A lifelong volunteer, Susan Hess used her talents as a fundraiser to help the Louisiana SPCA, City Park, and other organizations mobilize after Hurricane Katrina. Born Susan Okun, Hess came to New Orleans as a young bride three days before Hurricane Betsy in 1965. The collective experience made her part of the community from the start, and her own experience of volunteering to help with cleanup and recovery efforts marked the beginning of a lifetime of serving the New Orleans community in a variety of roles, fundraising for the National Council of Jewish Women, the Jewish Federation, the University of New Orleans, the Louisiana SPCA, City Park, and other local and national organizations. Over time she served as vice president of NCJW, president of the Louisiana SPCA, and founding president of the Louisiana Nature and Science Center. After Hurricane Katrina, Hess raised funds for the Louisiana SPCA and City Park and served on the boards of both organizations, helping them respond to the storm's devastation. She later served as president of the Louisiana SPCA and, in December 2014, became president of the City Park board.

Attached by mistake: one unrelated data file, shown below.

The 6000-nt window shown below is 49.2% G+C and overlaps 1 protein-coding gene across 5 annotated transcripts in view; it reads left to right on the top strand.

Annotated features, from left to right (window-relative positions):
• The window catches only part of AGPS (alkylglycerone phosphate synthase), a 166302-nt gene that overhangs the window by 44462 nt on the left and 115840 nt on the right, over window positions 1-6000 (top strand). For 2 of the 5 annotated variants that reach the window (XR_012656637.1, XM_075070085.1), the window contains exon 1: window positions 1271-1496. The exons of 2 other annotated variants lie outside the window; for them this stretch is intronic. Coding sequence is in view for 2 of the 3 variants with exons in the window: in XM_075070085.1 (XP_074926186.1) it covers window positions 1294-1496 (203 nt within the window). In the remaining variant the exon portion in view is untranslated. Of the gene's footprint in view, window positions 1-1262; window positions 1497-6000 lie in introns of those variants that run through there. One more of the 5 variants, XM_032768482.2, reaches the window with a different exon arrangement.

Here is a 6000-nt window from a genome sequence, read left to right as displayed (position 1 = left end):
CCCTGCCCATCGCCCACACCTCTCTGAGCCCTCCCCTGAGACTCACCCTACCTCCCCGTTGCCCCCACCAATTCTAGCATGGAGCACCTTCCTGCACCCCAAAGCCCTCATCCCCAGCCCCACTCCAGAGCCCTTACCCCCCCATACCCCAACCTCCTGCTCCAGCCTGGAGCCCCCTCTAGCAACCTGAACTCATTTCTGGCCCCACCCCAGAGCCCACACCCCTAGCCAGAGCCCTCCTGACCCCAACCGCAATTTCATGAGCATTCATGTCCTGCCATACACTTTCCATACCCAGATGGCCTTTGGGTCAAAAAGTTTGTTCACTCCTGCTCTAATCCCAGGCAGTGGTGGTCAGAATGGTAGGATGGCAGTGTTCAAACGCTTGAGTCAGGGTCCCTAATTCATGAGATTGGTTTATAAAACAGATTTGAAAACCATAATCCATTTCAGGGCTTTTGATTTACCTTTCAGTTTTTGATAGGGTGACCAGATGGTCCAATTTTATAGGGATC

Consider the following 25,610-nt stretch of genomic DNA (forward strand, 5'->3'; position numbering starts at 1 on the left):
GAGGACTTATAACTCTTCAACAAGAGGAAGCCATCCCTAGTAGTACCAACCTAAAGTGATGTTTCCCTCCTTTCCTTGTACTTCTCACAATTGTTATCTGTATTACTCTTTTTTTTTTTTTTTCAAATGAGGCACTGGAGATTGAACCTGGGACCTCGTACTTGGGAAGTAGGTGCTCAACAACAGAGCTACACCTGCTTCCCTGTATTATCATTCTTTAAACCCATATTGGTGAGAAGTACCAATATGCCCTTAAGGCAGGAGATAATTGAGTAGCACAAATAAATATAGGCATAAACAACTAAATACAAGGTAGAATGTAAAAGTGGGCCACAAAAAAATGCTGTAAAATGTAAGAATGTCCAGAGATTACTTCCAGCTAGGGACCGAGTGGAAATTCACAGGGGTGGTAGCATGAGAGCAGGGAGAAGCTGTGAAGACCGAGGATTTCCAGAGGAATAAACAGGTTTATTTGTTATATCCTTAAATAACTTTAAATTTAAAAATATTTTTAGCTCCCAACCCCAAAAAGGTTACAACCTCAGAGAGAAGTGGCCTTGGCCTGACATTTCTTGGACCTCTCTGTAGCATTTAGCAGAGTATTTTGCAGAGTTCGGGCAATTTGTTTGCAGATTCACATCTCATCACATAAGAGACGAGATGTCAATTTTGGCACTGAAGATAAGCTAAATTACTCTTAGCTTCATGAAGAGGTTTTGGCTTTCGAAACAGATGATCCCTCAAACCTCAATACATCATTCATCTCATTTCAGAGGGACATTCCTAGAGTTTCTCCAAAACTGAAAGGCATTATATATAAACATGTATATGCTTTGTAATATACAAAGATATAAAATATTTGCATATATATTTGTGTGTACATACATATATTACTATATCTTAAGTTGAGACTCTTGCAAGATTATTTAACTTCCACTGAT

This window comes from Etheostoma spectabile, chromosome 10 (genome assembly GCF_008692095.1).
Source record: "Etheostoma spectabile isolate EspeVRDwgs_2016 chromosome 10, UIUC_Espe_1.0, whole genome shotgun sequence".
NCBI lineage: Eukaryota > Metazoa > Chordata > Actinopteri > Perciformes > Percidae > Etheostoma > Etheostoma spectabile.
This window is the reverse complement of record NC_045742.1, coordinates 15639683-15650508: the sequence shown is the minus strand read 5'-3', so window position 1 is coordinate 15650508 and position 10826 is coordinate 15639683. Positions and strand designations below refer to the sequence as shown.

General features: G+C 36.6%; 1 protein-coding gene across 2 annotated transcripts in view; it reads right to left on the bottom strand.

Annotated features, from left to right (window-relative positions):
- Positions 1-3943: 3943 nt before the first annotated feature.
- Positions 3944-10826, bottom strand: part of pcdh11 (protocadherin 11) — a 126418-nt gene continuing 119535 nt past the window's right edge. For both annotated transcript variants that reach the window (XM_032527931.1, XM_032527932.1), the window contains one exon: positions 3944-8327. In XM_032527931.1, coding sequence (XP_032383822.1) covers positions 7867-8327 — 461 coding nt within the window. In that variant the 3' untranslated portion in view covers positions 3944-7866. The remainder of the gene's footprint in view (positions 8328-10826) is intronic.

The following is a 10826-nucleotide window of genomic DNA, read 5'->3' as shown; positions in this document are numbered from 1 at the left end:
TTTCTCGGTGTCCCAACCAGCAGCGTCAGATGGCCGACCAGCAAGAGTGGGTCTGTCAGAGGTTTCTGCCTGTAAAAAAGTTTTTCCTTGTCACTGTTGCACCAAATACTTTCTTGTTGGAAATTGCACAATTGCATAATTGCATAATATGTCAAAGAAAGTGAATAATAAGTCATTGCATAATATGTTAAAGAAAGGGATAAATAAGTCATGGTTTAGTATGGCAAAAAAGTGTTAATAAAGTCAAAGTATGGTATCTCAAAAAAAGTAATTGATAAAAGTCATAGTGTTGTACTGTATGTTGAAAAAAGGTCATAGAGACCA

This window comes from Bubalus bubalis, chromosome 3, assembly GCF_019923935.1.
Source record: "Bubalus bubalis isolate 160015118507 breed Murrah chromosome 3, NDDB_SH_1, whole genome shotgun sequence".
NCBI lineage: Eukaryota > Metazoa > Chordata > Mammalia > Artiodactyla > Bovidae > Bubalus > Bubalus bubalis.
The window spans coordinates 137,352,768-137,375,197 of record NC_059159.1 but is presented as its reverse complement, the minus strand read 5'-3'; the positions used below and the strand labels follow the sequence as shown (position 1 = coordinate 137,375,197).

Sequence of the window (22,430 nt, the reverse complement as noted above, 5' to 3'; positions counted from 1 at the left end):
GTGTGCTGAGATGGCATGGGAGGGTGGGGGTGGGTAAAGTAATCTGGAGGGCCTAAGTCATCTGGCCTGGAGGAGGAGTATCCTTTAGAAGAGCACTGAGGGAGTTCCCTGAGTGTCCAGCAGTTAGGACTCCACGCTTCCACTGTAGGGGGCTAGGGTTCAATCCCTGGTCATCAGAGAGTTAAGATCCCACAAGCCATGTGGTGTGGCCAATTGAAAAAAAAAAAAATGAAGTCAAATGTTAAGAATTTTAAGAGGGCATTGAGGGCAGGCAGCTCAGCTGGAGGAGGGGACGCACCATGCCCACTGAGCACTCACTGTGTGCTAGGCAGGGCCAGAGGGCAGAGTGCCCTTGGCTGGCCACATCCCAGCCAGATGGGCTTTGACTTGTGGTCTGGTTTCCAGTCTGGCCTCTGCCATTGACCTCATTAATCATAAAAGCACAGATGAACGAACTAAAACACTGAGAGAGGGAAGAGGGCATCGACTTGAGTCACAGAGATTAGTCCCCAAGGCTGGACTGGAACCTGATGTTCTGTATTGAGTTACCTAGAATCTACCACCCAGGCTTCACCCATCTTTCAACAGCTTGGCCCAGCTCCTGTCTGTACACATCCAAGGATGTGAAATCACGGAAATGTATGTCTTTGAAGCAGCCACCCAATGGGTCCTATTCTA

Susan Hess talks about her family background, childhood, and how she came to New Orleans as a young bride three days before Hurricane Betsy in 1965. She says the experience made her feel like part of the community as she volunteered to help with cleanup and recovery efforts. Susan divorced her first husband and married Bill Hess, the grandson of a prominent Southern Jewish family of the pre-civil rights era, Edith and Edgar Stern. Edith's father, Julius Rosenwald, was a founder of Sears and Roebuck and founder of the Rosenwald schools. She discusses their journey from Southern non-observant Jews to more observant Judaism. Susan, Bill, and their four dogs stayed in New Orleans during Hurricane Katrina and weathered the storm. Susan and Bill were stuck in Metairie when the levees broke, unable to reach their flooded cars or leave the city. They were able to get out on a moving truck hired by their neighbor, actor John Goodman. Through the help of some good samaritans and friends along the way, they were given shelter, evacuated, and flew to their second home in Telluride. After Katrina, when many evacuees were forced to abandon their pets, and the city's public spaces were destroyed, Hess raised funds for the Louisiana SPCA and the City Park and served on the boards of both organizations, helping them respond to the devastation of the storm.